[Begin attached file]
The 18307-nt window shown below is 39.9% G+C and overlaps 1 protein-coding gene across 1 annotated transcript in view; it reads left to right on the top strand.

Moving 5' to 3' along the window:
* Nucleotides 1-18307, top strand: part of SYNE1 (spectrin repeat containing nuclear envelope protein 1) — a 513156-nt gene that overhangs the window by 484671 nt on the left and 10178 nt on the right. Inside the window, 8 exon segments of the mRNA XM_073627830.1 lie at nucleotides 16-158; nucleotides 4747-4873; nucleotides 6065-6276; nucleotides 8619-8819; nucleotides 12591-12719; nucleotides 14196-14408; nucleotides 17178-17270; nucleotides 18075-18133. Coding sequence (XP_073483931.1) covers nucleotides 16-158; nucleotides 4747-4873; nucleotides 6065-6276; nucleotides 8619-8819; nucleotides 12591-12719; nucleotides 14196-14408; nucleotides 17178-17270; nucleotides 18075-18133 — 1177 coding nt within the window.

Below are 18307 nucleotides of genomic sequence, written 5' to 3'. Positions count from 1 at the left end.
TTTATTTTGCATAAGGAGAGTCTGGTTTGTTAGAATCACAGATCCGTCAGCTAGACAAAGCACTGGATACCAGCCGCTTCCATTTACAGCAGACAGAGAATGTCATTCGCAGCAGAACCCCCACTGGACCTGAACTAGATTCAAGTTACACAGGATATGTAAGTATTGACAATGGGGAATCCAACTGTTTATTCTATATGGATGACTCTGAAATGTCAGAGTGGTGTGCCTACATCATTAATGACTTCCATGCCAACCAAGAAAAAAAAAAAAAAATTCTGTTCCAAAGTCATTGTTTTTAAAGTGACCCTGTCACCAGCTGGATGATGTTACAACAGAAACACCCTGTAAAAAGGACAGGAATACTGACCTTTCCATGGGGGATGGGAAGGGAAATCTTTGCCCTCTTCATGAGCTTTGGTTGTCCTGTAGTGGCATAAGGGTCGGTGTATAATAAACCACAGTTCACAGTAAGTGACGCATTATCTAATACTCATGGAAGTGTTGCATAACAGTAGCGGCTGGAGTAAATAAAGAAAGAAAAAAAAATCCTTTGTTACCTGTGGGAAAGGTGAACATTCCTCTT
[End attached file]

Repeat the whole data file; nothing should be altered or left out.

The 18307-nt window shown below is 39.9% G+C and overlaps 1 protein-coding gene across 1 annotated transcript in view; it reads left to right on the top strand.

Moving 5' to 3' along the window:
* Nucleotides 1-18307, top strand: part of SYNE1 (spectrin repeat containing nuclear envelope protein 1) — a 513156-nt gene that overhangs the window by 484671 nt on the left and 10178 nt on the right. Inside the window, 8 exon segments of the mRNA XM_073627830.1 lie at nucleotides 16-158; nucleotides 4747-4873; nucleotides 6065-6276; nucleotides 8619-8819; nucleotides 12591-12719; nucleotides 14196-14408; nucleotides 17178-17270; nucleotides 18075-18133. Coding sequence (XP_073483931.1) covers nucleotides 16-158; nucleotides 4747-4873; nucleotides 6065-6276; nucleotides 8619-8819; nucleotides 12591-12719; nucleotides 14196-14408; nucleotides 17178-17270; nucleotides 18075-18133 — 1177 coding nt within the window.

Below are 18307 nucleotides of genomic sequence, written 5' to 3'. Positions count from 1 at the left end.
TTTATTTTGCATAAGGAGAGTCTGGTTTGTTAGAATCACAGATCCGTCAGCTAGACAAAGCACTGGATACCAGCCGCTTCCATTTACAGCAGACAGAGAATGTCATTCGCAGCAGAACCCCCACTGGACCTGAACTAGATTCAAGTTACACAGGATATGTAAGTATTGACAATGGGGAATCCAACTGTTTATTCTATATGGATGACTCTGAAATGTCAGAGTGGTGTGCCTACATCATTAATGACTTCCATGCCAACCAAGAAAAAAAAAAAAAAATTCTGTTCCAAAGTCATTGTTTTTAAAGTGACCCTGTCACCAGCTGGATGATGTTACAACAGAAACACCCTGTAAAAAGGACAGGAATACTGACCTTTCCATGGGGGATGGGAAGGGAAATCTTTGCCCTCTTCATGAGCTTTGGTTGTCCTGTAGTGGCATAAGGGTCGGTGTATAATAAACCACAGTTCACAGTAAGTGACGCATTATCTAATACTCATGGAAGTGTTGCATAACAGTAGCGGCTGGAGTAAATAAAGAAAGAAAAAAAAATCCTTTGTTACCTGTGGGAAAGGTGAACATTCCTCTT